No roof yet  for US Open


A massive renovation plan announced for the US Open site will not include a roof over centre court and instead focus on new courts and increased seating, the US Tennis Association announced.

The last four US Open championships finished on a Monday instead of Sunday because of rain delays, raising a clamour for a covered centre court to help keep the schedule on track but the improvement plan does not address that issue.

The decision means the US Open will soon be the only Grand Slam event without rain protection. Center courts at Wimbledon and the Australian Open have retractable roofs, while the French Open has announced plans to cover its main court. Other improvements include a viewing deck that would allow spectators to watch players practice in one direction and view tournament matches on courts facing the other way.

FIFA thumbs up for countdown

»FIFA dismissed on Thursday suggestions that the countdown which precedes the kick-off at Euro 2012 matches encroaches on the referee's authority.

Just before kickoff, a stadium announcer counts down from 10 to one before the referee starts the game, a move which has alarmed traditionalists.

"In general the general co-ordinator as he is called at FIFA Competitions or the Venue Director at UEFA events provides this countdown for the fourth official anyway," a FIFA statement said.

"The fourth official then informs the referee that everything is ready for the referee to start the match. At Euro 2012, this announcement is simply made public to allow the spectators to be part of this experience. The actual starting of the match is still down to the referee.”

Nasser’s mindless headbutt courts ban

»Diego Maradona's Al Wasl club have banned their controversial goalkeeper Majed Nasser for the entire 2012-13 season after he was sent off in the Gulf region's Champions League final for a headbutt.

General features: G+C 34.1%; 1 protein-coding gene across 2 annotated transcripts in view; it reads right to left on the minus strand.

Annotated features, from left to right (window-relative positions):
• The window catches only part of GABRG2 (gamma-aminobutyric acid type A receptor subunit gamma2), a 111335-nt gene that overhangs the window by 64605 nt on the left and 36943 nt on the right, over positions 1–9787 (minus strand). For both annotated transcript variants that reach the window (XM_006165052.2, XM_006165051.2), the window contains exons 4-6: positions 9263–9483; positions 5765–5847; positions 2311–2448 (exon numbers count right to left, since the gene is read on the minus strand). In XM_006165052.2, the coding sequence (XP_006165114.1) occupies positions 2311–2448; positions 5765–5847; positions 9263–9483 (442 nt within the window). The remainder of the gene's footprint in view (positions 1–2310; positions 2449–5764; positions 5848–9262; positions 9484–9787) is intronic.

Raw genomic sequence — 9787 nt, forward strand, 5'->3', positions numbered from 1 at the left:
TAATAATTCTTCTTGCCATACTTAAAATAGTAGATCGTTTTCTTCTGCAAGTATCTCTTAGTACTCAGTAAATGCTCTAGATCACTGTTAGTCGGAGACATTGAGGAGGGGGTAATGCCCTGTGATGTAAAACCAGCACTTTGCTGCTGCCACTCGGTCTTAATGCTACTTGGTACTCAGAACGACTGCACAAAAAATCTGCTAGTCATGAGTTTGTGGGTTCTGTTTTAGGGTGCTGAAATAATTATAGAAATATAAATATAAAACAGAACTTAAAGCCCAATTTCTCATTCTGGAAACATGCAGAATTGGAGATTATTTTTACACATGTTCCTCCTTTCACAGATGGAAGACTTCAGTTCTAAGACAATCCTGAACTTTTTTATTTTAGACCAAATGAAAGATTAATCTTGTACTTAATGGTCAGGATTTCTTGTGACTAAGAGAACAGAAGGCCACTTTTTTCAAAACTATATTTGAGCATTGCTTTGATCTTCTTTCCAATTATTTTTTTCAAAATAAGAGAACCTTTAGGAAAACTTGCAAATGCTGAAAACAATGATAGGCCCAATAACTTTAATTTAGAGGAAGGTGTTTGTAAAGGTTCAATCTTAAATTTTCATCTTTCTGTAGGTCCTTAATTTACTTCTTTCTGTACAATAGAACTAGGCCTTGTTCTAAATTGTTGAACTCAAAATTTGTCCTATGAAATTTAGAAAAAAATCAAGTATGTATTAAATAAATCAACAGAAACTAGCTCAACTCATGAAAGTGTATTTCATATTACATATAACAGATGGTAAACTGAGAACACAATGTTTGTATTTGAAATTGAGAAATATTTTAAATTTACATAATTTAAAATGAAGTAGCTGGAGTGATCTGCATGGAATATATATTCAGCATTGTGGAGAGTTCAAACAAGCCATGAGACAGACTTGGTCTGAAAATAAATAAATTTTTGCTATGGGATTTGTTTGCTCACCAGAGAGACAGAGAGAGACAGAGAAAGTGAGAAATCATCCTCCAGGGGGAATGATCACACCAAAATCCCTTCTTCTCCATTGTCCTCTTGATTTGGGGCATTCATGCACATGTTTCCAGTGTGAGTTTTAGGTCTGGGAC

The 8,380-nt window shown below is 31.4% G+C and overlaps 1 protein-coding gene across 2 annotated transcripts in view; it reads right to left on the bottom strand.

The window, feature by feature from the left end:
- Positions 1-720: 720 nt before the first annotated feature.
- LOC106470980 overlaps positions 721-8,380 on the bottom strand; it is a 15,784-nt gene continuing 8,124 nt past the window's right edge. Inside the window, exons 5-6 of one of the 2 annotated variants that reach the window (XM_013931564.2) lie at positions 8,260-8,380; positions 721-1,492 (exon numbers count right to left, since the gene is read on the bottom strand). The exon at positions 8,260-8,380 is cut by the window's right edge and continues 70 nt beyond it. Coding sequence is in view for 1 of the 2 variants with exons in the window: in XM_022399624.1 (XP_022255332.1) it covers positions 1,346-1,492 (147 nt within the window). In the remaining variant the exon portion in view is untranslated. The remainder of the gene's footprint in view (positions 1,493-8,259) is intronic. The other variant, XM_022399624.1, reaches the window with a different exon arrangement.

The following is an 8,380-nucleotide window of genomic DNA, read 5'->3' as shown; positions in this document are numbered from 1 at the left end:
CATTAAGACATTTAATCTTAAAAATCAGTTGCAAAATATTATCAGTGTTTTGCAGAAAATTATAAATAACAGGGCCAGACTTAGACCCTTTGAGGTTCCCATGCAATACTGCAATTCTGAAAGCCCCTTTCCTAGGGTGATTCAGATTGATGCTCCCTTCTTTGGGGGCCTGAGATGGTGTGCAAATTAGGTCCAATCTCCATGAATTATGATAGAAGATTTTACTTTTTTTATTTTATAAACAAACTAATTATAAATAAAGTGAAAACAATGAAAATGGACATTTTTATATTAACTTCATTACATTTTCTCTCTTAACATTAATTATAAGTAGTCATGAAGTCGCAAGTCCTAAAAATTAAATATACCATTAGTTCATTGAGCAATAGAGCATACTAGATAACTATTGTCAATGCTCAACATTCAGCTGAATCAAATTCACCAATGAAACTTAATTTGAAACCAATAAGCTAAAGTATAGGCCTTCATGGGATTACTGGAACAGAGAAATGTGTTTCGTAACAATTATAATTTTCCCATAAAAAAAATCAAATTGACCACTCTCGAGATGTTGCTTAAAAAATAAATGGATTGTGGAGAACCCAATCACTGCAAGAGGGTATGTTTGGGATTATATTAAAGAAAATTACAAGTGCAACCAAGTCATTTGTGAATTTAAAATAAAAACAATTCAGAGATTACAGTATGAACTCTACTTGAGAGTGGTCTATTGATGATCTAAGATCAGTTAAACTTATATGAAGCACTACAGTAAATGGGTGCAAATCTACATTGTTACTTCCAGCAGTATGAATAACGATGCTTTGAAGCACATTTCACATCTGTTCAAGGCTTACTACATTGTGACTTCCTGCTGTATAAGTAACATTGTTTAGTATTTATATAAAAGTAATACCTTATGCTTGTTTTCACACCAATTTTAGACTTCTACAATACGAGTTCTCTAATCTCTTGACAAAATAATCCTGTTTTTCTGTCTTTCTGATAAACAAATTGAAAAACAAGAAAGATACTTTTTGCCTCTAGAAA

United Arab Emirates international Nasser was dismissed 10 minutes into the second leg against Bahraini side Al Muharraq. Al Wasl directors described Nasser's behaviour as a "disgraceful act" that was "detrimental, not just to the reputation of Al Wasl, but the country as a whole.” The 28-year-old Nasser has a history of violence and was banned for 17 matches earlier this year for slapping a rival coach, which led to him announcing his retirement from the sport only to backtrack later.

The loss capped a disappointing first season in charge for Argentine great Maradona, who led Al Wasl to eighth in the 12-team standings.

Park turnaround boosts Olympic chances

»Arsenal striker Park Chu-young has boosted his chances of representing South Korea in the London Olympic Games after pledging to do military service.

Park recently obtained a 10-year residence permit from Monaco and delayed his mandatory military service in Korea.

The decision triggered a backlash, prompting the Korean Football Association to leave him out of the national squad for the 2014 World Cup qualifiers this month.

However, the 26-year-old player seemed back in favour again after agreeing to do military service even though he did not elaborate on when he would report for service.

"I am sorry," Park was quoted as saying by Yonhap news agency. "As one of the (Korean) people, I will do my sacred military service no matter what."

Head coach Hong Myung-bo too sounded positive about Park's chances of being one of Korea's over-age players for the London Olympics.

"I had a heart-to-heart talk with Park Chu-young after an evaluation match with Syria on June 7," Hong told reporters, adding he was ready to "work with (Park) through difficulties."

Volkswagen halts production for big game

»Poland's Volkswagen plant suspended car production during the Poland versus Russia Euro 2012 game last Tuesday and organised for its employees to watch the gripping match which ended in a 1-1 draw.

Around two thousand workers viewed the game on a big screen sitting in special tribunes and a production belt was shut for the first time since Poland played Germany at the 2006 World Cup.

The suspension caused delays in production.  "Eighty cars less were produced because of the decision but this is not a problem, we will catch it up later," Volkswagen spokesman Piotr Danielewicz said.

"Engagement, mood and loyalty of our employees is the key."
Volkswagen's Poznan plant, established 19 years ago, is the company's second largest factory.

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